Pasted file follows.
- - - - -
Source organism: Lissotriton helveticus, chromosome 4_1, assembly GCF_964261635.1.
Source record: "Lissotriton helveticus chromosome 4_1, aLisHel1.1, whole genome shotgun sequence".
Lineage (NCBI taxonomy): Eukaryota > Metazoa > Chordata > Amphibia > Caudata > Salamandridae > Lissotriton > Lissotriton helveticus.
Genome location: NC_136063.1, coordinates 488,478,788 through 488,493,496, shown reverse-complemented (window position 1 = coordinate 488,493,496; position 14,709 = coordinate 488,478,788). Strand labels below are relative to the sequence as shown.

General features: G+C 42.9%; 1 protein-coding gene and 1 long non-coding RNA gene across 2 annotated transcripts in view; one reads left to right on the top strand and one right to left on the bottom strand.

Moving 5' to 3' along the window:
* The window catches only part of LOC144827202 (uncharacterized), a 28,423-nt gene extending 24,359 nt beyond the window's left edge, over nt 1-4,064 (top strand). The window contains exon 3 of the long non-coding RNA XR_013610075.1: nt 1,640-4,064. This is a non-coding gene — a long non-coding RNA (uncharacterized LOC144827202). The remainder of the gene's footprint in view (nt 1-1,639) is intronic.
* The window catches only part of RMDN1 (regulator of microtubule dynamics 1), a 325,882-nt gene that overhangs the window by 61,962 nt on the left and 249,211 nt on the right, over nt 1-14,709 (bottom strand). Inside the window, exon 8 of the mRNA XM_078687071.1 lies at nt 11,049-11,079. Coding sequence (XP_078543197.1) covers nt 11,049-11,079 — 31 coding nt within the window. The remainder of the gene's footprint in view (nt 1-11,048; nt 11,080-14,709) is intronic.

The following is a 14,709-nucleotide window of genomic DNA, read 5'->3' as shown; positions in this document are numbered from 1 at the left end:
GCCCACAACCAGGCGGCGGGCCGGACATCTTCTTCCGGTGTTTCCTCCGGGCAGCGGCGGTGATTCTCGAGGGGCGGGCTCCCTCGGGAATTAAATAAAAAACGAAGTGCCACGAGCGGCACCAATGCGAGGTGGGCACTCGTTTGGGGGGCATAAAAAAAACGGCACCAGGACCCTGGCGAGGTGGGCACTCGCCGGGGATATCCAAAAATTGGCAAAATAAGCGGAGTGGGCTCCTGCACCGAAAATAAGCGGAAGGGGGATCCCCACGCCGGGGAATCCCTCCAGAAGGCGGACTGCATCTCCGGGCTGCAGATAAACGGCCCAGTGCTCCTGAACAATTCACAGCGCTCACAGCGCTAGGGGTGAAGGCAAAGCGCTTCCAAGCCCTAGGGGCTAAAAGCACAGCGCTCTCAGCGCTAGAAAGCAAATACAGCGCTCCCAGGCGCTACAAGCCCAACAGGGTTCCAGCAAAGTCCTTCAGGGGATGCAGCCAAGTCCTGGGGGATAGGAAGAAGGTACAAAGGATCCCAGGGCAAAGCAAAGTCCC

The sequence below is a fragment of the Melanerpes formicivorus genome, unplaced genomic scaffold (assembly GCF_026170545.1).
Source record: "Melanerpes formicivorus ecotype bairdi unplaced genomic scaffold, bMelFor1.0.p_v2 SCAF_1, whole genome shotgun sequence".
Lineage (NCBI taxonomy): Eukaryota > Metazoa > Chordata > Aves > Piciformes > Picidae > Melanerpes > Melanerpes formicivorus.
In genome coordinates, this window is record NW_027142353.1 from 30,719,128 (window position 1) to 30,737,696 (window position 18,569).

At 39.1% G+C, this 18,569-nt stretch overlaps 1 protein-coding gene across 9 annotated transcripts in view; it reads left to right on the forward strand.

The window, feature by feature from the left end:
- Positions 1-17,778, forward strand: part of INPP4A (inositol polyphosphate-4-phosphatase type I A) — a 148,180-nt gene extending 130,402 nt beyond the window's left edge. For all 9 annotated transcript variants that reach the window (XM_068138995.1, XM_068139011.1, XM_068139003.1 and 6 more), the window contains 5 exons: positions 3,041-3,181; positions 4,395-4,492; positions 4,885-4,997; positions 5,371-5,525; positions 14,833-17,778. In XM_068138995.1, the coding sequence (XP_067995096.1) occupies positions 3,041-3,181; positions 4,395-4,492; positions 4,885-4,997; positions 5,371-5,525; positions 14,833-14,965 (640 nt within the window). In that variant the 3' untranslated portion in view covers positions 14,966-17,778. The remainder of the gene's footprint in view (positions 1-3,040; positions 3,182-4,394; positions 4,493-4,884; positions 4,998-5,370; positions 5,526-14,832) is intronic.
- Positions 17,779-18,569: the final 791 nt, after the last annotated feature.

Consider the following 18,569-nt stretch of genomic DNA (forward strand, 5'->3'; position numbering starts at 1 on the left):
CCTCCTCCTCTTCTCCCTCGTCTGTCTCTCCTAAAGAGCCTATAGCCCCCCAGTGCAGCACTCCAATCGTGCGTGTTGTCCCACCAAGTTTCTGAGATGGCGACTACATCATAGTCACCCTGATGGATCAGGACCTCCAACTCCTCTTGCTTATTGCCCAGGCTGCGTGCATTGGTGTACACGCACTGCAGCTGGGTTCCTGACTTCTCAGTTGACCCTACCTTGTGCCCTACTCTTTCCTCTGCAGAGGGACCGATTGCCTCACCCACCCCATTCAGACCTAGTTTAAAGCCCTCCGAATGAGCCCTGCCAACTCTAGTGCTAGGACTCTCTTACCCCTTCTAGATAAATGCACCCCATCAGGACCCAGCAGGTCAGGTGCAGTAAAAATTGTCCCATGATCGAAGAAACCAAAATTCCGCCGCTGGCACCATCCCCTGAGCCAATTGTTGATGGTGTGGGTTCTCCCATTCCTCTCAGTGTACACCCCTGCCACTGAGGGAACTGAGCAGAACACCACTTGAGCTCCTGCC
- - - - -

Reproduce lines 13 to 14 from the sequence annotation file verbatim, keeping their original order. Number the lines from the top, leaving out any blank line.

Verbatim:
Lineage (NCBI taxonomy): Eukaryota > Metazoa > Chordata > Aves > Piciformes > Picidae > Melanerpes > Melanerpes formicivorus.
In genome coordinates, this window is record NW_027142353.1 from 30,719,128 (window position 1) to 30,737,696 (window position 18,569).